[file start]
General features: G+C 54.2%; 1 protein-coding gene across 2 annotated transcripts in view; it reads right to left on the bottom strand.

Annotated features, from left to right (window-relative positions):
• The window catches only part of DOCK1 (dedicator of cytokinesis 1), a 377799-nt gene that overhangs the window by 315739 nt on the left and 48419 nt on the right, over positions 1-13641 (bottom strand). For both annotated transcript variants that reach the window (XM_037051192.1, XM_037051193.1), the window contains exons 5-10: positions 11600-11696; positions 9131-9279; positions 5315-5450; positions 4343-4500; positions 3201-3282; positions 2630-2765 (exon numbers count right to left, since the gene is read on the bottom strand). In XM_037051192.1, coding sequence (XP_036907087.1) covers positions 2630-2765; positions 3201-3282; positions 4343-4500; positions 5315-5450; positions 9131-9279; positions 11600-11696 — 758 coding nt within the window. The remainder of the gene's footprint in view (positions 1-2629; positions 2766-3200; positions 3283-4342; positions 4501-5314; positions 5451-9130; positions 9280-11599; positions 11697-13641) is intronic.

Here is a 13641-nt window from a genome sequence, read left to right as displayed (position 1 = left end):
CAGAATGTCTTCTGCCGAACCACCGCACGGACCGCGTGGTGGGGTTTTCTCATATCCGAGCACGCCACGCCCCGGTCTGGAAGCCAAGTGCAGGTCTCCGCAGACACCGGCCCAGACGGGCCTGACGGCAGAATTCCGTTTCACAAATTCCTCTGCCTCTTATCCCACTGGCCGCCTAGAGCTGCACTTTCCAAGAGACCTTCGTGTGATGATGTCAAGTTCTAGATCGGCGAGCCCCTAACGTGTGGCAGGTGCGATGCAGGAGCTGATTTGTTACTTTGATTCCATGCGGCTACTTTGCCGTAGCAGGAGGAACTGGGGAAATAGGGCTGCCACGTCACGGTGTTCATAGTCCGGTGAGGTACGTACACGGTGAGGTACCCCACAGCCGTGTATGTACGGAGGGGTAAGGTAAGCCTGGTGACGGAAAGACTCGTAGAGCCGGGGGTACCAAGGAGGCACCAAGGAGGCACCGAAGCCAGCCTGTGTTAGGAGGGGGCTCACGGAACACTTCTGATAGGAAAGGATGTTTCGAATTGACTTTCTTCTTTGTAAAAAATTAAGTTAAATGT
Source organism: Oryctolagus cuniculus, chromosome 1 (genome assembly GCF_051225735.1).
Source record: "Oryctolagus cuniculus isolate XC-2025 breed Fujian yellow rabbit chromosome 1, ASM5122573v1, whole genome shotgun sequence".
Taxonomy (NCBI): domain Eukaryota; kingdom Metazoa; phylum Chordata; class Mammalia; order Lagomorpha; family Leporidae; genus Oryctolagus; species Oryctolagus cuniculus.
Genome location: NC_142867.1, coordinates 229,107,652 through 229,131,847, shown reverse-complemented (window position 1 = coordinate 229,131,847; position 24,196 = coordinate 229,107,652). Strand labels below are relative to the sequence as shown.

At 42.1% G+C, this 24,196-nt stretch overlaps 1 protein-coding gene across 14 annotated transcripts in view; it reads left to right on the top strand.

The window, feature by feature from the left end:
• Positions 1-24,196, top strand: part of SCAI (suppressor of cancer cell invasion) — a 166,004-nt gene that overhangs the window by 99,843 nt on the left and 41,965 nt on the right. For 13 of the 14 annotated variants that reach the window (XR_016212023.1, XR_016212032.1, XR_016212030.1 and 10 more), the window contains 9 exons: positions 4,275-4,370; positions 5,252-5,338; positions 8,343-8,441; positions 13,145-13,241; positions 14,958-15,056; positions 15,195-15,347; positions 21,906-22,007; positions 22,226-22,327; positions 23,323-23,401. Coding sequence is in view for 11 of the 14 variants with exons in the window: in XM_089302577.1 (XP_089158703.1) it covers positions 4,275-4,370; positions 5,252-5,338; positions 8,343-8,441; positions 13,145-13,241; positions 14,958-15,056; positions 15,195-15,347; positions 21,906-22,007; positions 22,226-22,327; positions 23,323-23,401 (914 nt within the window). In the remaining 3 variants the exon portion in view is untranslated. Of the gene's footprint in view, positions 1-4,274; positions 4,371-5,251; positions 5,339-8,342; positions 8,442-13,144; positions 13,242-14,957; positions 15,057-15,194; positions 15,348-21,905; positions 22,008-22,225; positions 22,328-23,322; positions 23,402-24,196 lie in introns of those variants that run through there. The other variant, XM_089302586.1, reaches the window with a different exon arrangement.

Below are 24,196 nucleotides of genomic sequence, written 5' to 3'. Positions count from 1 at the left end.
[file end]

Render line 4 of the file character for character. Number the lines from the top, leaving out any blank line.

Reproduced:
Here is a 13641-nt window from a genome sequence, read left to right as displayed (position 1 = left end):